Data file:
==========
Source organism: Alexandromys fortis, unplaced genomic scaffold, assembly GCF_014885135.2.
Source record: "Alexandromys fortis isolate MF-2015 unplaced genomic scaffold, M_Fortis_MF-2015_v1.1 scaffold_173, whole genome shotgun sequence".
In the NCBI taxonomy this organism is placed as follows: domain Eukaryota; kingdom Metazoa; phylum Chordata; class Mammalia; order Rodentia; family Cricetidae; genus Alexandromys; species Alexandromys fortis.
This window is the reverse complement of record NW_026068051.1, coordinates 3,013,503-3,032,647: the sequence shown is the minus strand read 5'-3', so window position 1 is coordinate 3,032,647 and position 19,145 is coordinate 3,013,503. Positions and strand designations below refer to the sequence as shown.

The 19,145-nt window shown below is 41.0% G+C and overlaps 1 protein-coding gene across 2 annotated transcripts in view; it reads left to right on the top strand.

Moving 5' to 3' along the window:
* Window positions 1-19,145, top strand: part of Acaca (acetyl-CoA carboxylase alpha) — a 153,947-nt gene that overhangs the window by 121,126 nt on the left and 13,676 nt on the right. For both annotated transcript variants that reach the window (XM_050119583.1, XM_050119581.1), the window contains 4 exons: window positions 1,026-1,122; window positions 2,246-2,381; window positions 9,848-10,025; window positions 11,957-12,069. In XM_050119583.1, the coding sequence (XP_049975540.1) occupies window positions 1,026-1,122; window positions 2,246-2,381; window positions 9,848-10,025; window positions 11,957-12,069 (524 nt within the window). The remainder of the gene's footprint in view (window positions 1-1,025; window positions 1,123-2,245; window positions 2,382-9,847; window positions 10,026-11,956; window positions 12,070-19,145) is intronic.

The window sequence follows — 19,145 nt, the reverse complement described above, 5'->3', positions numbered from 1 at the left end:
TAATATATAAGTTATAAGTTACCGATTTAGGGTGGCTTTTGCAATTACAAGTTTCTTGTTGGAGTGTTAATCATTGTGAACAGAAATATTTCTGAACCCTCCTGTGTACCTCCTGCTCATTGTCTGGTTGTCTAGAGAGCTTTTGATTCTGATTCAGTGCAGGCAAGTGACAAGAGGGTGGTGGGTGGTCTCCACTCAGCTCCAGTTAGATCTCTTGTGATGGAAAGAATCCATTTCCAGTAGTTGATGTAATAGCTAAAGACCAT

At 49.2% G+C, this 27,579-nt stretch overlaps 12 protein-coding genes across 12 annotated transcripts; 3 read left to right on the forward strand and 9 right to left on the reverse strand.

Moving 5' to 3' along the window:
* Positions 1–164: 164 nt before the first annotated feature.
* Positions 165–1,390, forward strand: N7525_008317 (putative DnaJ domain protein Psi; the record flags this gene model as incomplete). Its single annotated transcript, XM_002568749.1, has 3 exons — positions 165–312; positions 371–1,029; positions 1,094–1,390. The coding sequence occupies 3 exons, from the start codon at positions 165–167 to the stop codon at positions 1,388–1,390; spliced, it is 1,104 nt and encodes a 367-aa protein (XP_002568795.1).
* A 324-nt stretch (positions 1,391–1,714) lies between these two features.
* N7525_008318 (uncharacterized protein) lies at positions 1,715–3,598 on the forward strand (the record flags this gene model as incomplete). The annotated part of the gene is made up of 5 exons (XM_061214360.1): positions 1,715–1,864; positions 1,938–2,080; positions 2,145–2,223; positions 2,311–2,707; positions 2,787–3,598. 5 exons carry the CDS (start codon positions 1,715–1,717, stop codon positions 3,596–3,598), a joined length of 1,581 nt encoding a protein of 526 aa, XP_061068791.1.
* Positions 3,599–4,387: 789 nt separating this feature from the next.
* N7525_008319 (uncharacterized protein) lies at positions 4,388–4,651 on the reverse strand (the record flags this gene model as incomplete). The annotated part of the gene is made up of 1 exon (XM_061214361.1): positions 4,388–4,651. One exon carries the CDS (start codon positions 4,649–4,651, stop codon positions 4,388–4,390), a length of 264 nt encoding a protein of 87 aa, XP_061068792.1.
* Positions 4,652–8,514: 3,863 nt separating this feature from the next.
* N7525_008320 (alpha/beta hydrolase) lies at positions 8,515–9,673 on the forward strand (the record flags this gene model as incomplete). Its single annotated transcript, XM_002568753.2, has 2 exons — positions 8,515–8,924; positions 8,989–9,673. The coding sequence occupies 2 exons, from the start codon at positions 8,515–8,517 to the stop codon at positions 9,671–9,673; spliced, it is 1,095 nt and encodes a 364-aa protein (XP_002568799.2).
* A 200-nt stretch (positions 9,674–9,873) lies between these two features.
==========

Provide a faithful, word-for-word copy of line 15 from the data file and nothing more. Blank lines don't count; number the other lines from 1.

* N7525_008318 (uncharacterized protein) lies at positions 1,715–3,598 on the forward strand (the record flags this gene model as incomplete). The annotated part of the gene is made up of 5 exons (XM_061214360.1): positions 1,715–1,864; positions 1,938–2,080; positions 2,145–2,223; positions 2,311–2,707; positions 2,787–3,598. 5 exons carry the CDS (start codon positions 1,715–1,717, stop codon positions 3,596–3,598), a joined length of 1,581 nt encoding a protein of 526 aa, XP_061068791.1.